In every corner, greed continues to amaze. Please consider Bankrupt suppliers seek exec bonuses.
A growing number of bankrupt auto suppliers are seeking court approval to pay tens of millions of dollars in bonuses to key executives, as they shed employees and cut costs.
Some of the bonuses have come under sharp criticism from General Motors Co. and Ford Motor Co., as well as the trustees named by the Justice Department to monitor bankruptcy cases.
“Considering the condition of the automotive industry and the adverse effect on auto suppliers, it is unclear why payments are even needed to retain employees who may have limited options to find employment elsewhere,” said Diana G. Adams, the U.S. trustee in objecting to a plan by Lear Corp.
Southfield-based Lear, which is in the process of cutting costs by $350 million, won approval Tuesday to pay $20.6 million in bonuses to 29 execs.
Congress rewrote the bankruptcy code in 2005 in an attempt to prevent executives from rewarding themselves during bankruptcy, while rank-and-file workers make significant sacrifices.
Yet Visteon, which sought bankruptcy protection on May 28, wants to give bonuses of up to $80.1 million to top execs — as much as 250 percent of base pay, for some of them.
Ford, in court documents, said it “cannot see how, in a market with mass layoffs, salary reductions and bonus program curtailments occurring daily, anyone can justify a bonus program of $80.1 million when job retention should be enough.”
And Northville-based wheel producer Hayes Lemmerz International Inc. wants permission to pay more than $10 million in bonuses, including as much as $6.7 million to its top five execs.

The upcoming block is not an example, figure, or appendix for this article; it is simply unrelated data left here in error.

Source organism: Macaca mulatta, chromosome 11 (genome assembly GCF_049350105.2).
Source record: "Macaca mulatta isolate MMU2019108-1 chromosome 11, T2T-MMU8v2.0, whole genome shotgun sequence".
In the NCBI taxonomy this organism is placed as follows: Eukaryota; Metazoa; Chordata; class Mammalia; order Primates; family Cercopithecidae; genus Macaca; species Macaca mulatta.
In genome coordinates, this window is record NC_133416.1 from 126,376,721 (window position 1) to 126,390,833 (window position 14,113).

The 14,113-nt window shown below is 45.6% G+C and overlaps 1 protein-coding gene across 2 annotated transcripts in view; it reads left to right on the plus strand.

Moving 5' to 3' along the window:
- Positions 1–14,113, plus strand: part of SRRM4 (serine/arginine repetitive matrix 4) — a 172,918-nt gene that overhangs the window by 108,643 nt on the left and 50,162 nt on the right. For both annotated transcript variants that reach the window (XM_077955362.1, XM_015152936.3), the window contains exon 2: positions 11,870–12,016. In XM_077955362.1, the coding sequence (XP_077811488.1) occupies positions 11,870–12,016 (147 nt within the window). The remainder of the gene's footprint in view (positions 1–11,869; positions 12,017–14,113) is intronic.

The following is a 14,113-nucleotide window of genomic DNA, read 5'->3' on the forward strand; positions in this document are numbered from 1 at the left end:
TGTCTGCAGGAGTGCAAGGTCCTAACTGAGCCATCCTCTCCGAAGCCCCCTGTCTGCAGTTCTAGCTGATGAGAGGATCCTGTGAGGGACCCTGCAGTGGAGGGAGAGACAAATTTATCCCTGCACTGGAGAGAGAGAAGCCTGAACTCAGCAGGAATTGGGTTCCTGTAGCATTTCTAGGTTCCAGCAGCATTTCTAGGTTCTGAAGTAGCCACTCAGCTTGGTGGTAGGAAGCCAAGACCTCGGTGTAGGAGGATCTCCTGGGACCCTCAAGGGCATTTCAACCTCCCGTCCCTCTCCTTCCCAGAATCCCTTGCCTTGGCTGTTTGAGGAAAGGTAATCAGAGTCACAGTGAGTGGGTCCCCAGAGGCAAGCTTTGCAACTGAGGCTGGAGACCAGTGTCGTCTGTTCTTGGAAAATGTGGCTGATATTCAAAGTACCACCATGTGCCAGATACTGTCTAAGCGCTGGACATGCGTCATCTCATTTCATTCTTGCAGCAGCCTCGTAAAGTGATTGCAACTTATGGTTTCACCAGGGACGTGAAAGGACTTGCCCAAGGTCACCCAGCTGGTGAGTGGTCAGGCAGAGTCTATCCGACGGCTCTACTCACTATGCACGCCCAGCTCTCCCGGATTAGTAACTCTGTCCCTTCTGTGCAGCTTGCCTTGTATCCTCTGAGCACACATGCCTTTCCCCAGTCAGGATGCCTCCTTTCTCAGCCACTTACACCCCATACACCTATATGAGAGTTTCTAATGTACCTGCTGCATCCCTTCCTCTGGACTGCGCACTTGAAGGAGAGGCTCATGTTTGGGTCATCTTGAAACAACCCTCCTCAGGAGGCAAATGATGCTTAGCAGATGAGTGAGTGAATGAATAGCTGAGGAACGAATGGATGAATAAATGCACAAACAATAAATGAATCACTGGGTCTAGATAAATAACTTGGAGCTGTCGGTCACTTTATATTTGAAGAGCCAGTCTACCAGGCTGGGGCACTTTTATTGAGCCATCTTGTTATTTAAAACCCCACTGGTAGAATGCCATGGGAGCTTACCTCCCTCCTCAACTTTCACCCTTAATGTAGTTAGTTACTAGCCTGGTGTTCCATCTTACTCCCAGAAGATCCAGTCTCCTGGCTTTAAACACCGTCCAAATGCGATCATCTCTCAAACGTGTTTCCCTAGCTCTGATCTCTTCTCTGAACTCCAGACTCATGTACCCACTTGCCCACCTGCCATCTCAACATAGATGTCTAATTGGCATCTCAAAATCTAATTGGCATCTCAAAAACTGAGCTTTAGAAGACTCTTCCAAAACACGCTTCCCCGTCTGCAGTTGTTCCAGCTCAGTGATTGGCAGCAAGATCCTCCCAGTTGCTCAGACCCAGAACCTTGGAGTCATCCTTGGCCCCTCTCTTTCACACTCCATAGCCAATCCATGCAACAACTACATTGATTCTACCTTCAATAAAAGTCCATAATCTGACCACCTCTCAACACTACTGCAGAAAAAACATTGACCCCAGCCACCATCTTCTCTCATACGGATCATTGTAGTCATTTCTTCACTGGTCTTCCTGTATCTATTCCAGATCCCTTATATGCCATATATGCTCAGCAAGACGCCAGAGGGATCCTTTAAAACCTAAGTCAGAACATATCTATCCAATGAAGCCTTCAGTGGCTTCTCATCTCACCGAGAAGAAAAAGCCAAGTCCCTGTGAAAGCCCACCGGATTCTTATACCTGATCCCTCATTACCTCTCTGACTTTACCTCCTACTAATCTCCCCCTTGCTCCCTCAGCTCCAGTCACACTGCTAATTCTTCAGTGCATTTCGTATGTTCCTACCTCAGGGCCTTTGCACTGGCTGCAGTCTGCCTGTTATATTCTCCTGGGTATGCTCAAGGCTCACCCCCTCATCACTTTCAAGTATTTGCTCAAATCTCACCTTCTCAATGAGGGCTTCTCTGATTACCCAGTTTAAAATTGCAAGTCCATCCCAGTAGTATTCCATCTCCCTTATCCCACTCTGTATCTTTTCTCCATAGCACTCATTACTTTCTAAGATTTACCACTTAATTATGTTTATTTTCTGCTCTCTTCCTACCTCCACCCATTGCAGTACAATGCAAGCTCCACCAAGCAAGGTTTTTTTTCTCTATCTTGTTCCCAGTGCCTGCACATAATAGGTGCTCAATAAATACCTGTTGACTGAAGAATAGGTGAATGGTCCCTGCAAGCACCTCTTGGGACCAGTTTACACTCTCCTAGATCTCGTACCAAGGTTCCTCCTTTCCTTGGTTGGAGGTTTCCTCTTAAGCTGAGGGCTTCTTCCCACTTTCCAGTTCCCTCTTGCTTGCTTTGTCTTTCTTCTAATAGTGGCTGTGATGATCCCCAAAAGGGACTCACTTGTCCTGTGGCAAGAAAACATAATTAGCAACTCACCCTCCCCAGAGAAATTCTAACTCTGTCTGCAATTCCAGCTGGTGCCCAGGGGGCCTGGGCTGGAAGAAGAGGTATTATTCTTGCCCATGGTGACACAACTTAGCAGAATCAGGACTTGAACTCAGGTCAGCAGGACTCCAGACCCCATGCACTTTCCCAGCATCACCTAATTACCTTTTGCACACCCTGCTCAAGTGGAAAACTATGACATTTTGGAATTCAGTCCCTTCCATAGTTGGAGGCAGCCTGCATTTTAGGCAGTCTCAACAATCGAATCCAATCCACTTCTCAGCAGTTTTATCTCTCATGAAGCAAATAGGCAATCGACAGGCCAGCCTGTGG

Just Friday, however, Hayes proposed canceling its retiree health and life insurance coverage for households covering 2,200 families.
Hayes has proposed creating a Voluntary Employee Beneficiary Association, which would allow retirees who are ineligible for Medicare to keep coverage at a cost of $900 to $2,100 a month. Hayes would contribute as much as $4.8 million over four years to cancel its accrued liability of $147.5 million.
That last paragraph takes the cake. Hayes would “allow” retirees to keep medical coverage for a mere $900 – $2,100 a month from a “voluntary beneficiary association”. How generous.
Apparently that kind of creative thinking entitles Hayes executives to receive $12 million in bonuses. In the Visteon case, the bankruptcy judge is balking.
If I was a bankruptcy judge, I would award bonuses of zero for any company with enough gall to ask for millions in bonuses for the very executives that drove the companies into the ground.
Hays, Lear, and Visteon say bonuses are necessary to keep key executives. I suggest there is not a single key executive at any of those companies.
Mike “Mish” Shedlock
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